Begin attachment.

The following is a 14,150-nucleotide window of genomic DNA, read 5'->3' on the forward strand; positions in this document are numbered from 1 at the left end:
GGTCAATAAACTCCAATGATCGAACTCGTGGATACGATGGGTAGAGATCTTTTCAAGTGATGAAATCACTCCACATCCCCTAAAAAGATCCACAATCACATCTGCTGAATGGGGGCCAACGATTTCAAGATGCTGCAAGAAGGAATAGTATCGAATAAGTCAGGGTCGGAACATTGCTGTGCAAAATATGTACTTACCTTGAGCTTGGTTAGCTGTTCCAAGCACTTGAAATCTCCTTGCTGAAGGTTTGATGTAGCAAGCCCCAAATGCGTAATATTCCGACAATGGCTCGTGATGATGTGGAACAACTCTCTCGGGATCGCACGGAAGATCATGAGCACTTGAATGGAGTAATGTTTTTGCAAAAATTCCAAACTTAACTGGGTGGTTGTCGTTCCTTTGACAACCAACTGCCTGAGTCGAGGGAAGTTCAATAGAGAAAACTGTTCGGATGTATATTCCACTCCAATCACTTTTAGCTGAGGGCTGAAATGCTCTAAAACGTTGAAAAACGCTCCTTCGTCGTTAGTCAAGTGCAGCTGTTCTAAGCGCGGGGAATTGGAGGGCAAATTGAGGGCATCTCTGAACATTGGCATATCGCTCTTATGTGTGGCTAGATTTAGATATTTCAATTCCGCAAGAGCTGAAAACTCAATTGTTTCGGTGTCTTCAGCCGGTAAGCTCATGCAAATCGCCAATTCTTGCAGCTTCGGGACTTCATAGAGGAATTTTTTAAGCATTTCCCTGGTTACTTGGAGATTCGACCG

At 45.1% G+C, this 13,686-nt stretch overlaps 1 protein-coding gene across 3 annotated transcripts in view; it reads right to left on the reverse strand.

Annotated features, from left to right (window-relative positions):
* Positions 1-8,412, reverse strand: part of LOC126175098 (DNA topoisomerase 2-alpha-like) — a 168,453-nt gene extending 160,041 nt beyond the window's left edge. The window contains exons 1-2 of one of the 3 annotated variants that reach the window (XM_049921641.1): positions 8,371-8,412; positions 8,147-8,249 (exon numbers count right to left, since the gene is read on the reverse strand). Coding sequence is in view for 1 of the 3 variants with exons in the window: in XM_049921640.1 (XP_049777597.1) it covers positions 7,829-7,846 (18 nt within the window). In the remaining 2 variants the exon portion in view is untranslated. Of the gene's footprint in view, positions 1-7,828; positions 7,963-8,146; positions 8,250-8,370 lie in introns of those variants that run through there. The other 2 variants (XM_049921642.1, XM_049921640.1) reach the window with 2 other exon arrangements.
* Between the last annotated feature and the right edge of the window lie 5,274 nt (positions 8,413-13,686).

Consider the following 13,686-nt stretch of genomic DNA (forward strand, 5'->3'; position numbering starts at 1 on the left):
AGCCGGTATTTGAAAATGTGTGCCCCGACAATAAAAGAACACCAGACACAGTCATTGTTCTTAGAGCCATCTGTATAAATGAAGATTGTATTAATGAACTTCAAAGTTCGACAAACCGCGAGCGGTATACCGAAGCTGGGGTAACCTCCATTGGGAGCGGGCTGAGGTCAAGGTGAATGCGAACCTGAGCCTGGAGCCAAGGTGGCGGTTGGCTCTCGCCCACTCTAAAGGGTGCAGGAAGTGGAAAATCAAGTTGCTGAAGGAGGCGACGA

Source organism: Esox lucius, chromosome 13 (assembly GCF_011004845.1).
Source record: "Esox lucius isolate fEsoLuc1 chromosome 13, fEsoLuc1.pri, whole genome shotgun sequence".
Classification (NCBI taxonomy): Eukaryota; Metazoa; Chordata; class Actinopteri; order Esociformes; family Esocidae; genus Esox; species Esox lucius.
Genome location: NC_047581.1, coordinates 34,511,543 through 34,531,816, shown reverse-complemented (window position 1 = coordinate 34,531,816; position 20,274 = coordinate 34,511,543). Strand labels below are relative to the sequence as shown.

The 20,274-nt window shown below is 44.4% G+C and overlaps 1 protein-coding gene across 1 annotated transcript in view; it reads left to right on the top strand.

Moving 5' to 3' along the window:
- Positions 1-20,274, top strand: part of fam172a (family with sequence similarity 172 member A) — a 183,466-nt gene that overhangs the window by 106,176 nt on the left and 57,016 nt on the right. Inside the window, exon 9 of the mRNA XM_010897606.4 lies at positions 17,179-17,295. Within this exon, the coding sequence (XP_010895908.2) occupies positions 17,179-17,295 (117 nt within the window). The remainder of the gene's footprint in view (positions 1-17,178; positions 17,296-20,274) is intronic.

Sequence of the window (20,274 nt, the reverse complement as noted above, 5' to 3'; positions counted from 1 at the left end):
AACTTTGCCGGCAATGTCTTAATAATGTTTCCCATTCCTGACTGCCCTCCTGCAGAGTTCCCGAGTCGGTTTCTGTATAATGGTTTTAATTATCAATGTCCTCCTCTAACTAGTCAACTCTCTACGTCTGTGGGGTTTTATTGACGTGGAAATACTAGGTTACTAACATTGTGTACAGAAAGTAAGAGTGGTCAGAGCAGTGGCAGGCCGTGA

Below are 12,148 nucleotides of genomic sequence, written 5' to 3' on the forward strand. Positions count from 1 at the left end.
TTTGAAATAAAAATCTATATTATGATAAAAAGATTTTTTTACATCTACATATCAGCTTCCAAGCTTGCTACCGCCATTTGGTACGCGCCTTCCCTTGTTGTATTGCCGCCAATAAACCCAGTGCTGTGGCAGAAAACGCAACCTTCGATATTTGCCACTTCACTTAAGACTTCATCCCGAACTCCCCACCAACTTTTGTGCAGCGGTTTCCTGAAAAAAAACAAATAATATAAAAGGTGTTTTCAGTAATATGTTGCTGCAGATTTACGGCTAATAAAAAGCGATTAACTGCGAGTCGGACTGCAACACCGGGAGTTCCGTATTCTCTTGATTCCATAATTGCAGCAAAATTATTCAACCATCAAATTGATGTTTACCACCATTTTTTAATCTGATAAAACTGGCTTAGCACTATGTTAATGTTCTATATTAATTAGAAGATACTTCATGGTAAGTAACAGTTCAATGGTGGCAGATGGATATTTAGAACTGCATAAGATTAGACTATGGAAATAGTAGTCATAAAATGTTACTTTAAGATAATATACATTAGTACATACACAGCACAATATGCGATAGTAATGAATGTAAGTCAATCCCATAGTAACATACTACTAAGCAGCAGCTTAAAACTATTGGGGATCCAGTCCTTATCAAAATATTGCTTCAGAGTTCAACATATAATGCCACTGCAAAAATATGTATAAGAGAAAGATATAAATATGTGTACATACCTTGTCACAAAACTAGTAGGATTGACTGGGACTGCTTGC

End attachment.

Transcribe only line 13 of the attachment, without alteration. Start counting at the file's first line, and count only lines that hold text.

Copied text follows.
The 20,274-nt window shown below is 44.4% G+C and overlaps 1 protein-coding gene across 1 annotated transcript in view; it reads left to right on the top strand.